The Reckoning is a morality tale wrapped in the form of a whodunnit murder mystery set in 14th century England. Nicholas (Paul Bettany), a young priest, is caught in an adulterous affair and flees his parish. He hooks up with a troupe of traveling players headed by Martin (Willem Dafoe). Arriving in a country town dominated by a looming castle, they observe the public sentencing of a deaf mute, Martha (Elvira Minguez, a Cher lookalike), who has been found guilty of murdering a young boy and now will hang.
The acting company has not been doing well with its traditional plays based on biblical stories. Martin wants to stage a drama of contemporary relevance for his audience (a revolutionary idea) and the murder provides the ideal vehicle. He and Nicholas visit Martha in jail where, using mime, she protests her innocence. Martin gains grist for his drama mill and Nicholas is determined to root out the truth of the case.
Mark Mills’ screenplay, based on a novel by Barry Unsworth, complicates the tale with a variety of suspects, red herrings and intriguing political machinations, but he maintains narrative clarity throughout. Director Paul McGuigan (The Acid House) makes the occasional digression (shots of Martin doing his exercises, for example) for the sake of atmosphere, but he sustains an appropriate pacing for what is, after all, not an action flick, but, rather, in the tradition of the historical epic. At the same time, McGuigan’s camera eye is distinctly contemporary with a stylish look that occasionally makes use of the energy of the hand held camera, the extreme closeup, the chiaroscuro of dark medieval interiors lit by burning torches. Mark Mancina’s evocative score adds both to the atmosphere and dramatic tension.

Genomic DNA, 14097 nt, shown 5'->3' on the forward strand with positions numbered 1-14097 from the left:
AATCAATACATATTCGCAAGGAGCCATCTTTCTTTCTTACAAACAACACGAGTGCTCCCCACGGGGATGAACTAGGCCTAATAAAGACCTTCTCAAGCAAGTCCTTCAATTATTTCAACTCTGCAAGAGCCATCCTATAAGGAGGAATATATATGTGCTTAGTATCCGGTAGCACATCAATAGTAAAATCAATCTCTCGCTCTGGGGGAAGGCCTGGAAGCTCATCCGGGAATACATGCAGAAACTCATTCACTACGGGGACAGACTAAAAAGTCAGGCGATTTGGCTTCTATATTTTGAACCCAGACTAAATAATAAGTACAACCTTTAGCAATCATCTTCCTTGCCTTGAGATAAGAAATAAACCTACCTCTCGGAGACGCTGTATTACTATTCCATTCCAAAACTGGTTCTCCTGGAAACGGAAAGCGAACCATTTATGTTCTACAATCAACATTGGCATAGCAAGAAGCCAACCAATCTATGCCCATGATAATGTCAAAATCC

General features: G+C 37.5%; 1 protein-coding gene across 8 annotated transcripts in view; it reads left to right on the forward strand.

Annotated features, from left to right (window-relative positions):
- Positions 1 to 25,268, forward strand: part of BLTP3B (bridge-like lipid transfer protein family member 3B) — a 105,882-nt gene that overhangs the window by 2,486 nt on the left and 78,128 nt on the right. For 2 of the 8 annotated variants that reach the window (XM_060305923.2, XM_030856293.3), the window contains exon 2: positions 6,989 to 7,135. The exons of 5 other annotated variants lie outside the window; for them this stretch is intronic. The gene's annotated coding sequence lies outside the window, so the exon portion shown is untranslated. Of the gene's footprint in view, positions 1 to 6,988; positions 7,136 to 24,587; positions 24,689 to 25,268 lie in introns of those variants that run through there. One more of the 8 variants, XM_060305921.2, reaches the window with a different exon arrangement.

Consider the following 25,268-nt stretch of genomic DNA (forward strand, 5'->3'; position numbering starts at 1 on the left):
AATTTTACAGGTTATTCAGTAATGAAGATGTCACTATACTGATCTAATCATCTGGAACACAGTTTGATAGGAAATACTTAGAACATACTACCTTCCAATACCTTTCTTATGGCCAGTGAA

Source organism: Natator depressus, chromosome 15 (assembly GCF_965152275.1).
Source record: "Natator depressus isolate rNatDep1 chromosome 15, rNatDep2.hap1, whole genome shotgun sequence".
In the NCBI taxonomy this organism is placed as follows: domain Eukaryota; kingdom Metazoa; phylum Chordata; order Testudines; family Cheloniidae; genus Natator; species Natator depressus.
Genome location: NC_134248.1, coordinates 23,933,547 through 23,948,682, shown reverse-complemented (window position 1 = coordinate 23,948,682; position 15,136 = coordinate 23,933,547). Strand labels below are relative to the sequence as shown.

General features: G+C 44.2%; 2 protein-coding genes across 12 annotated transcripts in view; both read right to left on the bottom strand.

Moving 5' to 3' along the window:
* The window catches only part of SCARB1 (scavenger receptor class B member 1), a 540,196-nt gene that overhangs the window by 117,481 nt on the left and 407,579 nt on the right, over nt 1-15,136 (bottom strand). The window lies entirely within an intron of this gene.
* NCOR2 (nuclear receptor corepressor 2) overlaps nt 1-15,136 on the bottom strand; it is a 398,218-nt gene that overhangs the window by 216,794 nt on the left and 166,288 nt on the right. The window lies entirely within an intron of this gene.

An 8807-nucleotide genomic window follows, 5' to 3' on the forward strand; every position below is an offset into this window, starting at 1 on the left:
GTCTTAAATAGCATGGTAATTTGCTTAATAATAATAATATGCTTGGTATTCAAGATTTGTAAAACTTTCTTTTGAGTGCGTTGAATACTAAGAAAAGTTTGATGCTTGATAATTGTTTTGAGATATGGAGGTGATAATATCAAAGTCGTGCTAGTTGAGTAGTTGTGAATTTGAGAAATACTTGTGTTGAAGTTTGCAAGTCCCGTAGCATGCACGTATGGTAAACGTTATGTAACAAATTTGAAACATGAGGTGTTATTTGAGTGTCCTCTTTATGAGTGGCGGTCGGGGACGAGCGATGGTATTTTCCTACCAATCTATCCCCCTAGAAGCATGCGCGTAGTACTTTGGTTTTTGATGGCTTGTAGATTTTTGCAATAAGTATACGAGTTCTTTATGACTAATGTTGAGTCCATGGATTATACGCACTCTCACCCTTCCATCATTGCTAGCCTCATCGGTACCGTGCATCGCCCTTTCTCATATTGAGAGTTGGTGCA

If there is a problem with the film it is in its weighting on the side of plot at the expense of characterization. That Nicholas, whose moral convictions (and political naivete) drive the mystery, has his own weaknesses is known from the storyline, but why he is the way he is and why he did the things he did remain unplumbed. For all that McGuigan lets his camera linger on Bettany’s chiseled features and blue eyes, the complications of the character remain underexplored.
Still, the story is a good one and it’s period setting illuminates a bit of medieval history–the political changes in the air, the challenging of the feudal system. The power of the church and the nobility over a populace suffering from poverty and resigned to "fate" plays nicely to audience resentment of injustice. "Fate," says a corrupt noble in the film, "is the religion of the meek," reflecting a hubris that cries out for comeuppance. He goes on,"Between faith and reason lies the only true God: Power." That’s sufficiently arrogant and cynical to suggest parallels in the current political scene–leaders who deceive their people, vying for ever greater power for their own selfish ends.
With stronger characterizations, The Reckoning might have achieved greater emotional resonance, but as it is, it’s a suspenseful tale, structured to provide some insightful observations into good and evil, justice and injustice, crime and punishment.